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    EAGLE PASS

    No Country for Young Men Either
    or
    Looking for the Coen Brothers

    By Chris Adams
    Silly me. I went to Eagle Pass last week expecting to see locations used in the film No Country for Old Man. Although it has since been removed, a perfunctory check of filming locations at IMDb did indeed list Eagle Pass. And I assumed, since a hotel in the film was called "Hotel Eagle" (or was it Eagle Hotel? I've only seen this film three times now) and the events of the film and Cormac McCarthy book are set in Eagle Pass, on the Texas/Mexico border, that I would indeed find the things I expected to see.

    "Moss pulled into Eagle Pass at a quarter till two in the morning. He'd slept a good part of the way in the back of the cab and he only woke up when they slowed coming off the highway down Main Street. He watched the pale white globes of the street lamps pass along the upper rim of the window.

    Then he sat up.
    You goin across the river? the driver said.
    No. Just take me downtown.
    You are downtown.
    Moss leaned forward with his elbows on the back of the seat.
    What's that right there?
    That's the Maverick County Courthouse.
    No. Right there where the sign is.
    That's the Hotel Eagle.
    Drop me there." (No Country for Old Men, pp. 106, 107)

    But no. It turns out that most of the filming was done in Las Vegas, New Mexico. Imagine that - things in a movie not reflecting reality....So, no Plaza Hotel. No Serf Theatre. But here is what I did find in Eagle Pass. First of all, there was the decidedly tropical Maverick County Courthouse. It was constructed in 1885, and is Romanesque Revival style with Second Empire influences. The lovely paint scheme is from 1926.

    Eagle Pass TX - Maverick County Jail day view
    Eagle Pass TX - Maverick County Jail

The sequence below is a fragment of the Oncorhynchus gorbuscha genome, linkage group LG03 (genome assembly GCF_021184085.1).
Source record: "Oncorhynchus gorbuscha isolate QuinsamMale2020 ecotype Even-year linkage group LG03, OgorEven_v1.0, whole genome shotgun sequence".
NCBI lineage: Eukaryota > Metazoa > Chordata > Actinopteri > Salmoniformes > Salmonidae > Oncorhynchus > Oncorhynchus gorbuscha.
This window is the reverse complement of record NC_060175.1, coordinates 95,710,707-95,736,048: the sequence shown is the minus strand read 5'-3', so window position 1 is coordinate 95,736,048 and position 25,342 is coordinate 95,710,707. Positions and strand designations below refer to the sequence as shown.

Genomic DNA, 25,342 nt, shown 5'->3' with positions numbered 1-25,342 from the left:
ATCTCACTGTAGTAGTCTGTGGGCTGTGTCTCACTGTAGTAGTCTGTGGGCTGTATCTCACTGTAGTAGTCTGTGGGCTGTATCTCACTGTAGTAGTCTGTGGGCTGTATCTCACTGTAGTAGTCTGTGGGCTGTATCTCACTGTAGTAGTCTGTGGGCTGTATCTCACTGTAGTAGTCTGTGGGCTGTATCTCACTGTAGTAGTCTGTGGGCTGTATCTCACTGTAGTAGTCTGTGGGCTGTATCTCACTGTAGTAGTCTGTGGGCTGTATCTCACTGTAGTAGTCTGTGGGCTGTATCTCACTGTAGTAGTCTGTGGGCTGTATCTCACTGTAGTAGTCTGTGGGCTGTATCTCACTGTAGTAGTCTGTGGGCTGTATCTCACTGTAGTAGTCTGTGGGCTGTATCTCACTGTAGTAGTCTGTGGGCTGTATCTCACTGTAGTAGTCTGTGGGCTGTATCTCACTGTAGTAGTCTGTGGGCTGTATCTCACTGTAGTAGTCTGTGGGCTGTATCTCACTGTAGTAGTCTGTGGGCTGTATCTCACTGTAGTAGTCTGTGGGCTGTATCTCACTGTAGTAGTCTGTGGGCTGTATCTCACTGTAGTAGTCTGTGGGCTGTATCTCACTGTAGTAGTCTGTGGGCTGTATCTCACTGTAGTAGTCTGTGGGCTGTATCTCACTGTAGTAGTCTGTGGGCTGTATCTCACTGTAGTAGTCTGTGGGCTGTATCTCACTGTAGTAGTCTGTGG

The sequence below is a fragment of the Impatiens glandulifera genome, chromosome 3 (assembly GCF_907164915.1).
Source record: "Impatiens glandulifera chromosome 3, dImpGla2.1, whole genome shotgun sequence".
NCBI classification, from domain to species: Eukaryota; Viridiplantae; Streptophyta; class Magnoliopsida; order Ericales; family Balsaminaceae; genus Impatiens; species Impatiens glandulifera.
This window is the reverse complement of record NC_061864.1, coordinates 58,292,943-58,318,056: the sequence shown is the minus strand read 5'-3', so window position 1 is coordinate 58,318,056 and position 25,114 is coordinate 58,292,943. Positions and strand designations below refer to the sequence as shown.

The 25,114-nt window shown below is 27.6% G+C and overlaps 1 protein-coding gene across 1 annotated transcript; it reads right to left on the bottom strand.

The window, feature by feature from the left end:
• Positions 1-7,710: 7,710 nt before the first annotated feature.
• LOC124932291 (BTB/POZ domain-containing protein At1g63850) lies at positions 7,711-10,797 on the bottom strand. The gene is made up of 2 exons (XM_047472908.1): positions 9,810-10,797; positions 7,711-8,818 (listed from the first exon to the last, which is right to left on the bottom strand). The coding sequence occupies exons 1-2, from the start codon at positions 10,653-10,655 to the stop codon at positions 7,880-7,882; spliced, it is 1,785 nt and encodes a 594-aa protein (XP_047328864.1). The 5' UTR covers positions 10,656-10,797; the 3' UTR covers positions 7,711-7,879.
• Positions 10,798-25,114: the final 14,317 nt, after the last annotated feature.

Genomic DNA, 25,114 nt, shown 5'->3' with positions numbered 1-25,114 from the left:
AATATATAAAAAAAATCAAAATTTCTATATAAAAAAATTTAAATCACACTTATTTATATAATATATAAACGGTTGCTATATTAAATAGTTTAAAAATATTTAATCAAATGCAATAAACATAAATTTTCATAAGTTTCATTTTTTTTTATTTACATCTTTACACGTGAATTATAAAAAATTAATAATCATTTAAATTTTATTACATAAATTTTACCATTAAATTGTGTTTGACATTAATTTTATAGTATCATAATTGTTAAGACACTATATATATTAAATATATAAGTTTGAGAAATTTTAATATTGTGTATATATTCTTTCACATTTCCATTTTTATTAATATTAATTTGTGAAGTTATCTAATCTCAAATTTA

Eagle Pass TX - Maverick County Courthouse Looking Up
    Eagle Pass TX - Maverick County Courthouse
    I saw the name "Hesles" several times while in Eagle Pass, including on this motel near the downtown area and border crossing, complete with eclectic birdhouse collection:
    Eagle Pass TX - Hesles Motel Birdhouses
    Eagle Pass TX - Hesles Motel Birdhouses
    The Aztec Theatre, which was built around 1915 and closed in 1982. It is mentioned in the novel:
     Eagle Pass TX - Aztec Theatre

    "He loped wincing down the sidewalk past the Aztec Theatre. As he passed the little round ticket kiosk all the glass fell out of it. He never even heard that shot." (No Country for Old Men, p. 114)

    Eagle Pass had a Kress at one time, in front of which there was wooden pavement as recently as 1963:

    Eagle Pass TX - Kress Building
    Eagle Pass TX - Kress Building sign
    More recently, it appears one could shop at the "De Todo Todo Todo Todo" (promises, promises) y "Mi Casa" and what might have been a Kress warehouse(?):
    Eagle Pass TX de Todo Todo Todo Todo
    Eagle Pass TX Mi Casa Mercancia en General
    Eagle Pass TX - S. H. Kress & Co
    Back in January 2008 when these pictures were taken, the drug cartel violence, which continues today, had begun to make the national news, so it was slightly disturbing to see this:
    Eagle Pass TX - Gun Shop Sign
    Finally, the sun goes down on Eagle Pass:
    Eagle Pass TX - Maverick County Courthouse Sundown
    Eagle Pass TX - Maverick County Jail at Sundown
    Corner of Main and Bibb (note Aztec Theatre):
    Eagle Pass TX - Corner Of Main N Bibb
    Eagle Pass TX - Looking West Down Main St
    Eagle Pass TX - La Casa Hesles Evening
    Eagle Pass TX - La Casa Hesles Motel Sign
    These last two shots are my favorites of what I captured while there. It was extremely cold at this point, and I was feeling "brave" being out on Main Street at that particular hour:
    Eagle Pass TX - Main Street At Night
    Eagle Pass TX - Pretty Maids All In A Row
    Article and photos copyright Chris Adams
    October 1, 2009
    Find Chris Adams' photos in Flickr:
    http://www.flickr.com/photos/exquisitelyboredinnacogdoches

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